Singles Going Steady is Comics Bulletin’s weekly single issue review roundup.
Mark Waid / Fiona Staples / Andre Szymanowicz /Jack Morelli; Archie Comics
For nearly the entirety of my life, Archie and his supporting cast have never seemed that interesting. They were lame comics for kids whose parents wouldn’t buy them anything cool like Spawn or Bloodstrike (the 1990s were an interesting time). Though the publisher has managed to reignite fan excitement through titles like Afterlife With Archie, The Fox, and The Chilling Adventures of Sabrina, the core Archie lineup has resorted to gimmicks like “The Death of Archie” to maintain a place in the cultural consciousness. No longer is that the case. By all indications, the new Archie #1 is a must-read.
Credit to the publisher for snagging superstars Mark Waid and Fiona Staples to relaunch Archie. Waid’s vast knowledge of comics history, combined with his ability to craft compelling characters, makes him a perfect fit to write these characters. Be it Archie, Betty, or Jughead, Waid manages to update these characters for modern audiences without betraying the foundation established over the past 75 years. The same can be said for Fiona Staples, who uses her signature thick line-work and mastery of facial expressions to pull readers into the world of Riverdale. Even though Staples will be on the title for only 3 issues (she does have a commitment to a little-known Image series), she has laid the groundwork that can attract readers for the long haul. If the quality of the title remains this high, that shouldn’t be a problem.
– Daniel Gehen
Joe Keatinge/ Leila Del Duca/ Owen Gieni/ John Workman; Image Comics
We’ve recently had an informal discussion amongst ourselves at Comics Bulletin regarding the consequences of spoilers (and plot twists) and the affects it has on writing. The general consensus is that writing, regardless of medium, should be able to stand up on its own feet despite spoilers, and in turn – relying on plot twists.
“Shutter” wrapped up the first act a couple of months ago with issue #12 and returned to stands this week with a game changing thirteenth issue. I’m having trouble trying to describe how great this issue is. Excellent doesn’t cut it. Beautiful is accurate, but still not quite there. It’s just…game changing. Intelligent. Maybe even a little mystifying.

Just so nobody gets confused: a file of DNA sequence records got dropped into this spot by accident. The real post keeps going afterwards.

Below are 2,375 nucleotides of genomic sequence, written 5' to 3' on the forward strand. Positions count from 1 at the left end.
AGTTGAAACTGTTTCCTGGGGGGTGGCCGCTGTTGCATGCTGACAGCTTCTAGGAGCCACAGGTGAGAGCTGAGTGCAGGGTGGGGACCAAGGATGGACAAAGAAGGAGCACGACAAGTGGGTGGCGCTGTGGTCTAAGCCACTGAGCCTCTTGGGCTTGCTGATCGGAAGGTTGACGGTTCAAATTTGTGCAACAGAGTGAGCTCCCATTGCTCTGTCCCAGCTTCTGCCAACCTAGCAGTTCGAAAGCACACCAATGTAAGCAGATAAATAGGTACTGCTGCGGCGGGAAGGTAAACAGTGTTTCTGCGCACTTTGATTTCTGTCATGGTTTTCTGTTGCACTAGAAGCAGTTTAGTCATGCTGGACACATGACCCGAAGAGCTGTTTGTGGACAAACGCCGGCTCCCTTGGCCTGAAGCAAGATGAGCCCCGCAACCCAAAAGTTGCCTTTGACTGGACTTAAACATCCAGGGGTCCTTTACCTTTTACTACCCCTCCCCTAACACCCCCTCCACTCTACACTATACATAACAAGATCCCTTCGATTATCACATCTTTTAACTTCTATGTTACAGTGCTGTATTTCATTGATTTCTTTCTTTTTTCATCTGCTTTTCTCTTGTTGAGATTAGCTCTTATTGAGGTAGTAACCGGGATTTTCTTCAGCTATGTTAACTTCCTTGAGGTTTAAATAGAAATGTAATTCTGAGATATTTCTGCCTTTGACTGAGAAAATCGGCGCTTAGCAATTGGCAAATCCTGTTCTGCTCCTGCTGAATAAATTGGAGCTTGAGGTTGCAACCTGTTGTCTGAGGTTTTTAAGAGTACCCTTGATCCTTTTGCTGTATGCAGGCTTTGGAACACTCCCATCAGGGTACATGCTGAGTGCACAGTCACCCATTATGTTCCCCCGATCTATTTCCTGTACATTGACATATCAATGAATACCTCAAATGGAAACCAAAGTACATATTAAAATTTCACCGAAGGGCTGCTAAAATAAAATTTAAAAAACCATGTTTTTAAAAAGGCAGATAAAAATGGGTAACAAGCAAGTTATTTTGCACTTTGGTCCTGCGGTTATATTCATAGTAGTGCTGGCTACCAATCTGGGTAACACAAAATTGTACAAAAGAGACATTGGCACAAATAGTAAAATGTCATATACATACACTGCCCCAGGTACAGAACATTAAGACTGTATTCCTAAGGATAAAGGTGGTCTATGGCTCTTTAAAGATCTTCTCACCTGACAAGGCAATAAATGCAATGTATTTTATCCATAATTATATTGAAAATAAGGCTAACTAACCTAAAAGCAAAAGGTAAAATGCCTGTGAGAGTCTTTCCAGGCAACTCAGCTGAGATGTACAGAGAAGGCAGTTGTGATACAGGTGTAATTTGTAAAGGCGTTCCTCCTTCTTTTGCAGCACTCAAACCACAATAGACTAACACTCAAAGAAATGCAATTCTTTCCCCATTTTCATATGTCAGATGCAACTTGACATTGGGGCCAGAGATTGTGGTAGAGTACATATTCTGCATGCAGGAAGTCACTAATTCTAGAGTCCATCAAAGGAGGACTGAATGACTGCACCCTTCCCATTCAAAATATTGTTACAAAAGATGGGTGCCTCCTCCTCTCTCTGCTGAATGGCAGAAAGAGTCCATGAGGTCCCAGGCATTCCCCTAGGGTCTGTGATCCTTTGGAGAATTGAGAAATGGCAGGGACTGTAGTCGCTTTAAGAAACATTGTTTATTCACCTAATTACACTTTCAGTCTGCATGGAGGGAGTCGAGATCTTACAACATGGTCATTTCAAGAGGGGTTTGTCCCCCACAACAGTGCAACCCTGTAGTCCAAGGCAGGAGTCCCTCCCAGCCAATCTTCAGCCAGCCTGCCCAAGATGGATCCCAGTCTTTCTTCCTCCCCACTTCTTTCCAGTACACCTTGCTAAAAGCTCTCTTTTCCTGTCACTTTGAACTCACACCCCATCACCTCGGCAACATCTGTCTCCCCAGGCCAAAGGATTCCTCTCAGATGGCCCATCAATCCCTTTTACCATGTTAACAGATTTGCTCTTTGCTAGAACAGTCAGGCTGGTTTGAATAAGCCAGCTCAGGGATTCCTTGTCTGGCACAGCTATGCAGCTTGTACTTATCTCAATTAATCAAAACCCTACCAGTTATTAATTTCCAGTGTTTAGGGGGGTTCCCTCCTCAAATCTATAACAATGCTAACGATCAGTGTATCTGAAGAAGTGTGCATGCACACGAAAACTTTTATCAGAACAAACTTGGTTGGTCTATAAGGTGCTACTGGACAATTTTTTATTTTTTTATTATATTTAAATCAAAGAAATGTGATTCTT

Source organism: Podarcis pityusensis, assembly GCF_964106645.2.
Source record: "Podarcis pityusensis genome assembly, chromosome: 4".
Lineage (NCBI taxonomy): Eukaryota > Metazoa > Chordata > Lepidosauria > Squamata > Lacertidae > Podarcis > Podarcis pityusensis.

Joe Keatinge’s scripts have dealt with “big reveals” in the past, mostly involving Kate’s large, confusing, and partially unknown (to us anyway) family tree. Some may argue that these big reveals push “Shutter” along, but I’d encourage those to go back and reread the previous issues because “Shutter” is too smart for that.
“Shutter” #13 begins with a spread full of lucid memories and photographs of Kate’s past, simply stating that she “…was someone once.” The images may seem to be a random selection, but they highlight specific attributes of Kate. She’s educated, she’s fun, she’s had relationships, she has family, she’s adventurous. The twelfth issue ended with Prospero wrecking Kate’s memory and mind, dumping her in Venice, Italy.
Kate responds to the opening spread in a second, beautiful spread saying, “I’m still figuring it out.” Owen Geini’s color palette completely sets the mood in “Shutter” with a pale pink and purple skyline on top of scenic Venetian architecture. The water draws you in with cool blue and purple hues giving off a reflective, thoughtful tone. Kate sits in the foreground writing in her journal trying to make sense of her life. Leila Del Duca continues to draw some of the best sequences in modern comics. Her ability to capture raw emotion is a rung above top-notch. The detail put into the buildings and surroundings alone puts life into Joe’s scripts, but Leila doesn’t stop there.
The variety of panels used in “Shutter” makes it one of the best designed/laid out comics I’ve read this year. What drives the designs beyond creating comics and creating good comics is the purpose behind the pen. The layouts used in “Shutter” create sequences that drive the characters and action forward and aren’t unique for the sake of being unique or edgy. The movement from panel to panel, page to page, shows that Leila has intention and understanding of drawing with a storytelling mindset. This sets her apart from other great artists that can draw well because she can also tell a story. There’s a difference and it’s completely necessary to have both because comics is a storytelling medium, not just static images.